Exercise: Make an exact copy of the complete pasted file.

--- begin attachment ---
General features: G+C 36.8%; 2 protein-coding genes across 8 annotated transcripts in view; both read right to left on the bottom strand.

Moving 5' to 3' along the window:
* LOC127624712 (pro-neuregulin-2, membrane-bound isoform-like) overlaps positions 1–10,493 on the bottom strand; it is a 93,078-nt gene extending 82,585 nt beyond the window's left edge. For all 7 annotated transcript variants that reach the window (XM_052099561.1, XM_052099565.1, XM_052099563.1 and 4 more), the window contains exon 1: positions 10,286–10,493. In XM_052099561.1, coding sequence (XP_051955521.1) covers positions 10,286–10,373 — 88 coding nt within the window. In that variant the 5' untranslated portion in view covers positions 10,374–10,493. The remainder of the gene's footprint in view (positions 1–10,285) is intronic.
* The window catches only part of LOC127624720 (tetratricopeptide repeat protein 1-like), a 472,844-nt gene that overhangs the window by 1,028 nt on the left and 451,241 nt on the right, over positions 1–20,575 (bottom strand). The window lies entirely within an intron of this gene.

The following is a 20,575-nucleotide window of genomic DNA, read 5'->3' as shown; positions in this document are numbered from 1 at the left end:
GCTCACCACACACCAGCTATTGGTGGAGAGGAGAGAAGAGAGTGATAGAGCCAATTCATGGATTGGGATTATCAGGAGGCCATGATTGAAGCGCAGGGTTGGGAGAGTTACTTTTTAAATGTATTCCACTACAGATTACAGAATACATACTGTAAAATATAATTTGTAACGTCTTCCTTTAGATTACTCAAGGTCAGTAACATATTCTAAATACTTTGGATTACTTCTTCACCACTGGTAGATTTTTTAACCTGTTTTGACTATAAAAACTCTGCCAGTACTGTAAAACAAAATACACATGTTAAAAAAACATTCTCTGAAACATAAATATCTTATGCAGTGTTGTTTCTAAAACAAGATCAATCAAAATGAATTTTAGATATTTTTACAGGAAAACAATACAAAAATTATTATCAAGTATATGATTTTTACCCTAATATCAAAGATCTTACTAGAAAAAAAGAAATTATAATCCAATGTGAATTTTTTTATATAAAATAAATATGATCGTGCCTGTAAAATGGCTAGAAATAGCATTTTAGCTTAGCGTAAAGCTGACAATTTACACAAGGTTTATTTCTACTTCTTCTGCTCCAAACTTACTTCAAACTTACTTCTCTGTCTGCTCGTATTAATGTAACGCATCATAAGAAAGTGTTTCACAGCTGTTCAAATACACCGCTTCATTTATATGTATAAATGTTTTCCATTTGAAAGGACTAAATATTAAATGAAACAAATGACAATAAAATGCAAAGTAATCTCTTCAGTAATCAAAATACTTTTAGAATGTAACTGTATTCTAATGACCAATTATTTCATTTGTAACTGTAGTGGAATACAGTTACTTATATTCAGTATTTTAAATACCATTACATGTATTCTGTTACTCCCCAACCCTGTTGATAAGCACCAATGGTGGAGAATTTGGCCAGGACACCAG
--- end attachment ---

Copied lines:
General features: G+C 36.8%; 2 protein-coding genes across 8 annotated transcripts in view; both read right to left on the bottom strand.

Moving 5' to 3' along the window:
* LOC127624712 (pro-neuregulin-2, membrane-bound isoform-like) overlaps positions 1–10,493 on the bottom strand; it is a 93,078-nt gene extending 82,585 nt beyond the window's left edge. For all 7 annotated transcript variants that reach the window (XM_052099561.1, XM_052099565.1, XM_052099563.1 and 4 more), the window contains exon 1: positions 10,286–10,493. In XM_052099561.1, coding sequence (XP_051955521.1) covers positions 10,286–10,373 — 88 coding nt within the window. In that variant the 5' untranslated portion in view covers positions 10,374–10,493. The remainder of the gene's footprint in view (positions 1–10,285) is intronic.
* The window catches only part of LOC127624720 (tetratricopeptide repeat protein 1-like), a 472,844-nt gene that overhangs the window by 1,028 nt on the left and 451,241 nt on the right, over positions 1–20,575 (bottom strand). The window lies entirely within an intron of this gene.

The following is a 20,575-nucleotide window of genomic DNA, read 5'->3' as shown; positions in this document are numbered from 1 at the left end:
GCTCACCACACACCAGCTATTGGTGGAGAGGAGAGAAGAGAGTGATAGAGCCAATTCATGGATTGGGATTATCAGGAGGCCATGATTGAAGCGCAGGGTTGGGAGAGTTACTTTTTAAATGTATTCCACTACAGATTACAGAATACATACTGTAAAATATAATTTGTAACGTCTTCCTTTAGATTACTCAAGGTCAGTAACATATTCTAAATACTTTGGATTACTTCTTCACCACTGGTAGATTTTTTAACCTGTTTTGACTATAAAAACTCTGCCAGTACTGTAAAACAAAATACACATGTTAAAAAAACATTCTCTGAAACATAAATATCTTATGCAGTGTTGTTTCTAAAACAAGATCAATCAAAATGAATTTTAGATATTTTTACAGGAAAACAATACAAAAATTATTATCAAGTATATGATTTTTACCCTAATATCAAAGATCTTACTAGAAAAAAAGAAATTATAATCCAATGTGAATTTTTTTATATAAAATAAATATGATCGTGCCTGTAAAATGGCTAGAAATAGCATTTTAGCTTAGCGTAAAGCTGACAATTTACACAAGGTTTATTTCTACTTCTTCTGCTCCAAACTTACTTCAAACTTACTTCTCTGTCTGCTCGTATTAATGTAACGCATCATAAGAAAGTGTTTCACAGCTGTTCAAATACACCGCTTCATTTATATGTATAAATGTTTTCCATTTGAAAGGACTAAATATTAAATGAAACAAATGACAATAAAATGCAAAGTAATCTCTTCAGTAATCAAAATACTTTTAGAATGTAACTGTATTCTAATGACCAATTATTTCATTTGTAACTGTAGTGGAATACAGTTACTTATATTCAGTATTTTAAATACCATTACATGTATTCTGTTACTCCCCAACCCTGTTGATAAGCACCAATGGTGGAGAATTTGGCCAGGACACCAG